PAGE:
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, Warren Cowdery

17 Oct. 1788–23 Feb. 1851. Physician, druggist, farmer, editor. Born at Wells, Rutland Co., Vermont. Son of William Cowdery and Rebecca Fuller. Married Patience Simonds, 22 Sept. 1814, in Pawlet, Rutland Co. Moved to Freedom, Cattaraugus Co., New York, 1816...

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, JS, and Oliver Cowdery

3 Oct. 1806–3 Mar. 1850. Clerk, teacher, justice of the peace, lawyer, newspaper editor. Born at Wells, Rutland Co., Vermont. Son of William Cowdery and Rebecca Fuller. Raised Congregationalist. Moved to western New York and clerked at a store, ca. 1825–1828...

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; 195 pages; JS Collection, CHL. Includes redactions and archival marking.
The text block consists of 114 leaves—including single flyleaves and pastedowns in the front and back—measuring 12¼ x 8 inches (31 x 20 cm). The 110 interior leaves are ledger paper with thirty-four lines in faint—and now faded—black ink that has turned brown. There are nine gatherings of various sizes—each about a dozen leaves per gathering. The text block is sewn all along over cloth tapes. The front and back covers of the journal are pasteboard. The ledger has a tight-back case binding with a brown calfskin quarter-leather binding. The outside covers are adorned in shell marbled paper, with dark green body and veins of light green. The bound volume measures 12⅜ x 8¼ inches (31 x 21 cm) and is 13/16 inches (2 cm) thick. One cover of the book is labeled “Repentence.” in black ink. The first page of ledger paper under that cover contains eight lines of references to the book of Genesis under the heading “Scriptures relating to Repentince”. The spine has “No 8” inscribed upside up when the book is standing upright for this side. When the volume is turned upside down and flipped front to back, the other cover is titled “Sabbath Day” with “No 9” written beneath in black ink. The first page of ledger paper under that cover contains two lines of references to the book of Genesis under the heading “Scriptures relating to the Sabbath day”. Thus the book was used to simultaneously house two volumes of topical notes on biblical passages. This book was apparently part of a larger series that included at least two other extant volumes—one bearing “Faith” and “10” on the cover, and the other bearing “Second Comeing of Christ” and “No 3” on one cover and “Gift of the Holy Ghost” on the other cover.1

“Grammar & Aphabet of the Egyptian Language,” Kirtland Egyptian Papers, ca. 1835–1836, CHL; Kirtland Elders Quorum, “Record”.  


In late 1835, JS and scribes began using the book to record his journal for 1835–1836, which begins on the recto of the second leaf of ledger paper. Warren Parrish

10 Jan. 1803–3 Jan. 1877. Clergyman, gardener. Born in New York. Son of John Parrish and Ruth Farr. Married first Elizabeth (Betsey) Patten of Westmoreland Co., New Hampshire, ca. 1822. Lived at Alexandria, Jefferson Co., New York, 1830. Purchased land at...

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added the title “Sketch Book” to the cover, beneath “Repentence.”.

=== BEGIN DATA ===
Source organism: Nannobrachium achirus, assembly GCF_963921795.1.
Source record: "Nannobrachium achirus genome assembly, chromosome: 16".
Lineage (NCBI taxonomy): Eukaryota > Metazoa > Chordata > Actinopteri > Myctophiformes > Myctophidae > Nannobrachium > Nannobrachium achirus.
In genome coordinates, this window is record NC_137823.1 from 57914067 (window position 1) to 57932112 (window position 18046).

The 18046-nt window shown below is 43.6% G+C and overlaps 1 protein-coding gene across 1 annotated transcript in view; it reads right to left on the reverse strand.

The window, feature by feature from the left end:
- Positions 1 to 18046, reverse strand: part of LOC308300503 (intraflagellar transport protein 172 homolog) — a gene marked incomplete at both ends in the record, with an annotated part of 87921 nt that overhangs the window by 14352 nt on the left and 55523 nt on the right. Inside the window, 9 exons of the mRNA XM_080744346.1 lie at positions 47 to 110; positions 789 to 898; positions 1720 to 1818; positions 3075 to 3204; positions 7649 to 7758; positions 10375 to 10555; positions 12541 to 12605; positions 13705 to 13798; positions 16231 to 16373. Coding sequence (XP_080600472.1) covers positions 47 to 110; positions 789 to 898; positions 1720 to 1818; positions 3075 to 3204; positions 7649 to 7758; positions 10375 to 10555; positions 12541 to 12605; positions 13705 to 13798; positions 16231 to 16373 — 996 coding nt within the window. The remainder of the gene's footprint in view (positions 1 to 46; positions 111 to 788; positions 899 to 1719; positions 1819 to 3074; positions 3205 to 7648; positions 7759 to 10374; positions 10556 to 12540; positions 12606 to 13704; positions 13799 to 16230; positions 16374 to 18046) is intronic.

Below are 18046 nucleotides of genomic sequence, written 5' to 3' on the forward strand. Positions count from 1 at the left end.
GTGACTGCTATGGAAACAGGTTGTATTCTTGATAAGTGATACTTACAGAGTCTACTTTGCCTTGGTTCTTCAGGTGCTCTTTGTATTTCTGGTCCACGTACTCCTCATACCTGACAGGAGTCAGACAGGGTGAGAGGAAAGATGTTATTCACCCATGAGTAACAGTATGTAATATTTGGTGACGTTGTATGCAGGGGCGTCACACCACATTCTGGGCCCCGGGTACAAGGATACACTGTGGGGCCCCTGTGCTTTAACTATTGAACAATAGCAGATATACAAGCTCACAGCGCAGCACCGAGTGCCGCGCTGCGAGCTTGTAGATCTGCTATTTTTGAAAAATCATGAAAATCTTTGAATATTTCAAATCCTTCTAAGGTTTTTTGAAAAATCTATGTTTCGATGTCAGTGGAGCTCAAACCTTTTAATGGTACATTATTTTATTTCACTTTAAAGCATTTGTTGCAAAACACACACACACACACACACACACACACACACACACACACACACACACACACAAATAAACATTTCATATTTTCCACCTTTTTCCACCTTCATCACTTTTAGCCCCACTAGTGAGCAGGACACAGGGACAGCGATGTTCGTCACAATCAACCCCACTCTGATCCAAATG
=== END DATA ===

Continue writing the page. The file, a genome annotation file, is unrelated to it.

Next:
The entire journal is inscribed in black ink that later turned brown. Pages 25, 51, 77, 103, 129, and 154 bear the marks of adhesive wafers that were probably used to attach manuscripts until they were copied into the journal. The journal was used in Nauvoo

Principal gathering place for Saints following expulsion from Missouri. Beginning in 1839, LDS church purchased lands in earlier settlement of Commerce and planned settlement of Commerce City, as well as surrounding areas. Served as church headquarters, 1839...

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, Illinois, in 1843 as a major source in composing JS’s multivolume manuscript history of the church. At this time, redactions were made in ink and in graphite pencil, and use marks were made in graphite. Also, apparently in Nauvoo, the cover of the journal side of the book was marked with a “D” and then with a larger, stylized “D”. At some point a white paper spine label was added with “1835–6 <Kirtland

Located ten miles south of Lake Erie. Settled by 1811. Organized by 1818. Population in 1830 about 55 Latter-day Saints and 1,000 others; in 1838 about 2,000 Saints and 1,200 others; in 1839 about 100 Saints and 1,500 others. Mormon missionaries visited township...

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> JOURNAL” hand printed or stenciled in black ink that later turned brown. The insertion “Kirtland” is written in graphite. Also, in the “Repentence” side of the volume, the rectos of the third through eighth leaves of ledger paper are numbered on the upper right-hand corners as 195, 197, 199, 201, 203, and 205—all written in graphite and apparently redactions. Except with regard to the title “Sketch Book”, none of the authors of the inscriptions mentioned previously have been identified. This volume is listed in Nauvoo and early Utah inventories of church records, indicating continuous custody.2

Historian’s Office, “Schedule of Church Records”; “Historian’s Office Catalogue,” [1], Catalogs and Inventories, 1846–1904, CHL; Johnson, Register of the Joseph Smith Collection, 7.